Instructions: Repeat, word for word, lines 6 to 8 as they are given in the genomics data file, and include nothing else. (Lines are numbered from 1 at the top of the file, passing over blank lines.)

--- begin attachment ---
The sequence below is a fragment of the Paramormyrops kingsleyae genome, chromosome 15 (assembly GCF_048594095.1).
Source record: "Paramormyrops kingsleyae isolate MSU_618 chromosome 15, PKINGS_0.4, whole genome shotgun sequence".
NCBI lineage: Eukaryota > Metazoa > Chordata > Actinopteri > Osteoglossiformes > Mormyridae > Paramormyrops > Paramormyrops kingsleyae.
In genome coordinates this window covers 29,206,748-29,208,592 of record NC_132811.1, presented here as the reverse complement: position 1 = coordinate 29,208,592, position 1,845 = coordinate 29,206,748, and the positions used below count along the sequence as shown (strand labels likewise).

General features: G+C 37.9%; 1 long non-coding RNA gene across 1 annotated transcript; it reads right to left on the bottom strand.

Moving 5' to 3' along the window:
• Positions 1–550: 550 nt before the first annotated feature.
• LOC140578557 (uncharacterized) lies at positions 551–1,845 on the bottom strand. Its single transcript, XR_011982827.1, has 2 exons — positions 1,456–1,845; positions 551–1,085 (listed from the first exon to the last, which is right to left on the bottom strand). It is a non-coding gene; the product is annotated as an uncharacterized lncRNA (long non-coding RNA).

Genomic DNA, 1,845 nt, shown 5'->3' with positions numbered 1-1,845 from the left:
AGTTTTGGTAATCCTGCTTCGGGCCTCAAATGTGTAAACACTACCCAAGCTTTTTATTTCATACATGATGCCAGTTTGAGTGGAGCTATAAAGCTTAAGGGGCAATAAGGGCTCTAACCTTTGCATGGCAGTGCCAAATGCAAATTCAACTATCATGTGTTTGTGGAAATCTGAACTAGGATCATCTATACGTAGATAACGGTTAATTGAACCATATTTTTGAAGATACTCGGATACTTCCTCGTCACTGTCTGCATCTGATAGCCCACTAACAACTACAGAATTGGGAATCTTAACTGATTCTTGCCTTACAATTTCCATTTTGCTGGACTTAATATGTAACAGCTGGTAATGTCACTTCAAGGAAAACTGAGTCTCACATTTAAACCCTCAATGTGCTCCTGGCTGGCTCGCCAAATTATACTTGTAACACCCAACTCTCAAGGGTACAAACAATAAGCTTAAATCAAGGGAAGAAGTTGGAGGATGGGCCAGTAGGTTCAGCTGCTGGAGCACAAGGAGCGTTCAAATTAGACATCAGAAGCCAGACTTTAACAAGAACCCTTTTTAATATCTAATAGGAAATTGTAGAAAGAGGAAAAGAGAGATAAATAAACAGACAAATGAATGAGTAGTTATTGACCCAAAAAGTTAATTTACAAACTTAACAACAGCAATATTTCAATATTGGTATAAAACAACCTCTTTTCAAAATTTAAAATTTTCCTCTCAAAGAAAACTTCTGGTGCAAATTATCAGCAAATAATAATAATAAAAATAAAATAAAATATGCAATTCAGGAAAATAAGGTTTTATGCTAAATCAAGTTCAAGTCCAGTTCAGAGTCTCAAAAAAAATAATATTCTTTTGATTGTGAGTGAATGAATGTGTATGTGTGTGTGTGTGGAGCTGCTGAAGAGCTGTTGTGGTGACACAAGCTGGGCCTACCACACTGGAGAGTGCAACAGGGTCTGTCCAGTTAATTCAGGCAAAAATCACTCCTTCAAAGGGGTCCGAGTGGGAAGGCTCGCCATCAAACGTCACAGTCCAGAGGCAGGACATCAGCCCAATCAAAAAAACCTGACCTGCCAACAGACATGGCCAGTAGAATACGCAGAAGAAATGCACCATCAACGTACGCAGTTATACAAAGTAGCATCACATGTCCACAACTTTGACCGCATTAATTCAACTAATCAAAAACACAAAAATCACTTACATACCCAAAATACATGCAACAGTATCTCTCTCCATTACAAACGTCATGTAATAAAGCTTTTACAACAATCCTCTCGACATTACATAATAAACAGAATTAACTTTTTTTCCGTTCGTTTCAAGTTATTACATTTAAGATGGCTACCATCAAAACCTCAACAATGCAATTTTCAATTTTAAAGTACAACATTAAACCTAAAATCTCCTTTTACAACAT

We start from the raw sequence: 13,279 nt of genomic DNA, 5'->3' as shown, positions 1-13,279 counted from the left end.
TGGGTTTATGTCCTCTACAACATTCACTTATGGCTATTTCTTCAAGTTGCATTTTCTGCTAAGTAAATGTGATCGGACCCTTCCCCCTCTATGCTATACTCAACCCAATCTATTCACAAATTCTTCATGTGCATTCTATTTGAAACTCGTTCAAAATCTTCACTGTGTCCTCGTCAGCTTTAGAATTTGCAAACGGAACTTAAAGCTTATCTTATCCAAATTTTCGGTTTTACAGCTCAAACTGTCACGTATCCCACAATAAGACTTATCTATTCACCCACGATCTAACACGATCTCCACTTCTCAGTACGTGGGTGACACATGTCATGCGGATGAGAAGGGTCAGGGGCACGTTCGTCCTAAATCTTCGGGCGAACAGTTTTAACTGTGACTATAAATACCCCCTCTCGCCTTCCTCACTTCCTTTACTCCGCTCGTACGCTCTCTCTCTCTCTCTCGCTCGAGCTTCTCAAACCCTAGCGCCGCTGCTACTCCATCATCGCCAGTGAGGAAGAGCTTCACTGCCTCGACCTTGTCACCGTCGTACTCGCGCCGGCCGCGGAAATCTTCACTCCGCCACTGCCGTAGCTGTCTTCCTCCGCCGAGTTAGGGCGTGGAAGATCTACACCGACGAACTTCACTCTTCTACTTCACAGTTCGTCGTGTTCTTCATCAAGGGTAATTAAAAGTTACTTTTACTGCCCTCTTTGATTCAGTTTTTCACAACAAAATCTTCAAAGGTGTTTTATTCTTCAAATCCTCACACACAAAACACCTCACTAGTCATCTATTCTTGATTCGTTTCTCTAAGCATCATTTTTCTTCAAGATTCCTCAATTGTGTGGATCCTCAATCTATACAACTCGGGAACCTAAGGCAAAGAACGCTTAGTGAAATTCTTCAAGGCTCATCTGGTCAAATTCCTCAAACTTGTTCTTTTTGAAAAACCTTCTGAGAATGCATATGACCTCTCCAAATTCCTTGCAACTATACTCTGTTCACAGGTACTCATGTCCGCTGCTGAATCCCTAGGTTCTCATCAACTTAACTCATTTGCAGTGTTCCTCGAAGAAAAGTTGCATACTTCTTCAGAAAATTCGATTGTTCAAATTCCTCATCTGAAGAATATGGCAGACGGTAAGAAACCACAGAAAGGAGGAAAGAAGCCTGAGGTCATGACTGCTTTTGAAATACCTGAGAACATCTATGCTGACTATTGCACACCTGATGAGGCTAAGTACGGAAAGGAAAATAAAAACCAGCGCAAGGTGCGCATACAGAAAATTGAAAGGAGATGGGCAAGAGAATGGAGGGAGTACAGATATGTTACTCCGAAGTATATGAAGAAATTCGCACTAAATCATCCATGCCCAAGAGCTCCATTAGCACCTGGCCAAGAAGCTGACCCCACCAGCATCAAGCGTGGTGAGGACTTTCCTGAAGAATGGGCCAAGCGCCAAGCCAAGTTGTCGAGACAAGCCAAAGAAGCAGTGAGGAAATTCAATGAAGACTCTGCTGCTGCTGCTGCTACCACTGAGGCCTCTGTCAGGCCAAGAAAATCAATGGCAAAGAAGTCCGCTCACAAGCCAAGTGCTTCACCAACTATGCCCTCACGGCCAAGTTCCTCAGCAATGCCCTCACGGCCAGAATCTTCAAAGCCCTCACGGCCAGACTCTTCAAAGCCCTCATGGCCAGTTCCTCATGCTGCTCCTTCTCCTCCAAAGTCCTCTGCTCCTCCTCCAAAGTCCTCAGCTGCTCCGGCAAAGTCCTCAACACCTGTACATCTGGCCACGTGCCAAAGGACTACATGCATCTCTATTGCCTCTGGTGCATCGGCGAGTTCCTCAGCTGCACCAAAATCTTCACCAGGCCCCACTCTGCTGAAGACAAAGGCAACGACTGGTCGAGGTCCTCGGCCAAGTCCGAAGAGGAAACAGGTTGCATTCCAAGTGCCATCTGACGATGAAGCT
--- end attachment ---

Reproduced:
Moving 5' to 3' along the window:
• Positions 1–550: 550 nt before the first annotated feature.
• LOC140578557 (uncharacterized) lies at positions 551–1,845 on the bottom strand. Its single transcript, XR_011982827.1, has 2 exons — positions 1,456–1,845; positions 551–1,085 (listed from the first exon to the last, which is right to left on the bottom strand). It is a non-coding gene; the product is annotated as an uncharacterized lncRNA (long non-coding RNA).